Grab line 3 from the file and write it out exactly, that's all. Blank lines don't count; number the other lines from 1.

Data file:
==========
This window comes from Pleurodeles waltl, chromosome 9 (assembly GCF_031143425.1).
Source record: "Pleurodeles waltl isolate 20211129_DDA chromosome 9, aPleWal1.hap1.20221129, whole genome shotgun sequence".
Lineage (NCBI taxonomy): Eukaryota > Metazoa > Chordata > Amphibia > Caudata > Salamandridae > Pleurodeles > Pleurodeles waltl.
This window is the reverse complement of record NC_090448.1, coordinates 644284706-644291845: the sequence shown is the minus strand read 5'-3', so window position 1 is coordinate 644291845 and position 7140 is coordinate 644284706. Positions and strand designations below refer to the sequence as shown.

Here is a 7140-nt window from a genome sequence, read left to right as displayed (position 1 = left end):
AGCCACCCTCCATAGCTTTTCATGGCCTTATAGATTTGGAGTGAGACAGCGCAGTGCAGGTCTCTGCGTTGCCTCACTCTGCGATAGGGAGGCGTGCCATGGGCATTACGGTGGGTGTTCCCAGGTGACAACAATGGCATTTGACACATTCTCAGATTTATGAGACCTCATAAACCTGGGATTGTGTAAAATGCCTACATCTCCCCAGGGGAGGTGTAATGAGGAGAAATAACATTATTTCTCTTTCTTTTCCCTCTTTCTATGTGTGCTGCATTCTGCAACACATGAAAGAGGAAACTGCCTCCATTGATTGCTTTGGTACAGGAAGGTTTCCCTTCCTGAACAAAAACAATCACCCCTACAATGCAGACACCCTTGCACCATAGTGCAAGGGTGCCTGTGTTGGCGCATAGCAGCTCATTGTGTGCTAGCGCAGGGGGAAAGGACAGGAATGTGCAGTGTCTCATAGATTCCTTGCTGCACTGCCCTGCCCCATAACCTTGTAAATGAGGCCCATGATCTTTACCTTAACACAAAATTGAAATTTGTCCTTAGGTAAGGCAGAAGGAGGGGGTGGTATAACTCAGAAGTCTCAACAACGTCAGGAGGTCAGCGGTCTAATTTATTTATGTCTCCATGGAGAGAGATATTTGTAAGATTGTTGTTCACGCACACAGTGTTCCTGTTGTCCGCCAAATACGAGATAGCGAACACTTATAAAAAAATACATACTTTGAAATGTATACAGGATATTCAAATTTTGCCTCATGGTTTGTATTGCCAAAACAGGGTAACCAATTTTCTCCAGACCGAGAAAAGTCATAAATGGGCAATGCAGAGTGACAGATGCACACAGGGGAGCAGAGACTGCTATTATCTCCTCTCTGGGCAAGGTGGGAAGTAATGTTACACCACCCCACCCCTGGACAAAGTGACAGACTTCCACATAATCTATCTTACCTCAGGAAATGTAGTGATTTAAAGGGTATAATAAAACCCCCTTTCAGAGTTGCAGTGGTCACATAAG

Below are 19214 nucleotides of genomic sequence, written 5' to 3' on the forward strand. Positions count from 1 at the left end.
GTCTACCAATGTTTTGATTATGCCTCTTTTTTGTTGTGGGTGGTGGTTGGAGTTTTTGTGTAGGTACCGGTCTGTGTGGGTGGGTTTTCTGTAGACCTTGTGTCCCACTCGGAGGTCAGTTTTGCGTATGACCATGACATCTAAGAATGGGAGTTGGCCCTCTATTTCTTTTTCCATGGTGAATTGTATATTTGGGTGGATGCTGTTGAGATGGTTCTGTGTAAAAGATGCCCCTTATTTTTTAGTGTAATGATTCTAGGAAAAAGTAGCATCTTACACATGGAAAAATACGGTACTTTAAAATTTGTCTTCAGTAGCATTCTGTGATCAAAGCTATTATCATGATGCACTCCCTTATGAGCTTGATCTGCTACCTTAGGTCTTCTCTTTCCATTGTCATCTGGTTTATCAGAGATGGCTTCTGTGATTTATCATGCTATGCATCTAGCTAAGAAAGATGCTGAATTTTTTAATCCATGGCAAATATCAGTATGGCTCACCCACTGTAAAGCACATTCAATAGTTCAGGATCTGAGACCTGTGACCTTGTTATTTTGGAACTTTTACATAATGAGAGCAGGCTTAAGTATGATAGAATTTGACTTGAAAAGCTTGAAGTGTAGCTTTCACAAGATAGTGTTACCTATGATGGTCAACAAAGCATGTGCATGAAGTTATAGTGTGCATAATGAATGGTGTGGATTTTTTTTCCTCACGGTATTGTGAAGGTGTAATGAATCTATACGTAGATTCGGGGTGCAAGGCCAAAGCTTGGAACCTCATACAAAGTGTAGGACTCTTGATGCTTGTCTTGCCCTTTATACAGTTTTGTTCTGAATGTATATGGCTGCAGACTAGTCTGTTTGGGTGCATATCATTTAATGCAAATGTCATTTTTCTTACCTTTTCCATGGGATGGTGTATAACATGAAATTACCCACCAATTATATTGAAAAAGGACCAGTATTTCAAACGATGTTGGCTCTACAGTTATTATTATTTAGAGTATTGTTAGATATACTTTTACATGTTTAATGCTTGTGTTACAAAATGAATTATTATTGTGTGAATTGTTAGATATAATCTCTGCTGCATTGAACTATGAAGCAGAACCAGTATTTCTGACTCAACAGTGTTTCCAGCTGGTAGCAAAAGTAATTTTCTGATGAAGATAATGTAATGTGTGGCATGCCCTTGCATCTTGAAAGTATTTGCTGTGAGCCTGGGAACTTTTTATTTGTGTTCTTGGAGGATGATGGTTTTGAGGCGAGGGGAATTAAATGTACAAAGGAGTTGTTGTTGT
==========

Lineage (NCBI taxonomy): Eukaryota > Metazoa > Chordata > Amphibia > Caudata > Salamandridae > Pleurodeles > Pleurodeles waltl.